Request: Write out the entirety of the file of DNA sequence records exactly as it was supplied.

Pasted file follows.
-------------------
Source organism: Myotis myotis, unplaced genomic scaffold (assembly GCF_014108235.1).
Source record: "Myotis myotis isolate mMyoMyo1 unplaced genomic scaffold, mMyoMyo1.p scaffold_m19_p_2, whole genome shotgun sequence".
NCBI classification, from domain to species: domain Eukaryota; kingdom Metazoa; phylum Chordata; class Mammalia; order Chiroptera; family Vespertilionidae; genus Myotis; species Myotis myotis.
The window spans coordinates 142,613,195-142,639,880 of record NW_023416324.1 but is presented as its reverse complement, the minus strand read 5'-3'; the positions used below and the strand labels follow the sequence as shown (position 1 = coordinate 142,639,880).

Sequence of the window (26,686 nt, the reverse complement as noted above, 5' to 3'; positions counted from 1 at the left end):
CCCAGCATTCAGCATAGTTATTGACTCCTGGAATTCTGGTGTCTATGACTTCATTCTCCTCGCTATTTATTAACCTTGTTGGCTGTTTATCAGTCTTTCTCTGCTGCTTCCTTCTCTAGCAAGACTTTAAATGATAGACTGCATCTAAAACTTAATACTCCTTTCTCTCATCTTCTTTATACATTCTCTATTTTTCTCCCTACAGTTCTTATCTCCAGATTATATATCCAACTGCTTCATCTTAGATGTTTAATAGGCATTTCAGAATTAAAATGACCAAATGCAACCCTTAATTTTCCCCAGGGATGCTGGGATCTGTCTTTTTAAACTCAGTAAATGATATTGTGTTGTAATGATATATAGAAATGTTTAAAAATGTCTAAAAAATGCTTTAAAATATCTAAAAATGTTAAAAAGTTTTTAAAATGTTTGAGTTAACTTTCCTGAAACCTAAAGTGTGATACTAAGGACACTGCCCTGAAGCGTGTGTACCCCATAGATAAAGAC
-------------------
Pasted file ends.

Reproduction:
Source organism: Myotis myotis, unplaced genomic scaffold (assembly GCF_014108235.1).
Source record: "Myotis myotis isolate mMyoMyo1 unplaced genomic scaffold, mMyoMyo1.p scaffold_m19_p_2, whole genome shotgun sequence".
NCBI classification, from domain to species: domain Eukaryota; kingdom Metazoa; phylum Chordata; class Mammalia; order Chiroptera; family Vespertilionidae; genus Myotis; species Myotis myotis.
The window spans coordinates 142,613,195-142,639,880 of record NW_023416324.1 but is presented as its reverse complement, the minus strand read 5'-3'; the positions used below and the strand labels follow the sequence as shown (position 1 = coordinate 142,639,880).

Sequence of the window (26,686 nt, the reverse complement as noted above, 5' to 3'; positions counted from 1 at the left end):
CCCAGCATTCAGCATAGTTATTGACTCCTGGAATTCTGGTGTCTATGACTTCATTCTCCTCGCTATTTATTAACCTTGTTGGCTGTTTATCAGTCTTTCTCTGCTGCTTCCTTCTCTAGCAAGACTTTAAATGATAGACTGCATCTAAAACTTAATACTCCTTTCTCTCATCTTCTTTATACATTCTCTATTTTTCTCCCTACAGTTCTTATCTCCAGATTATATATCCAACTGCTTCATCTTAGATGTTTAATAGGCATTTCAGAATTAAAATGACCAAATGCAACCCTTAATTTTCCCCAGGGATGCTGGGATCTGTCTTTTTAAACTCAGTAAATGATATTGTGTTGTAATGATATATAGAAATGTTTAAAAATGTCTAAAAAATGCTTTAAAATATCTAAAAATGTTAAAAAGTTTTTAAAATGTTTGAGTTAACTTTCCTGAAACCTAAAGTGTGATACTAAGGACACTGCCCTGAAGCGTGTGTACCCCATAGATAAAGAC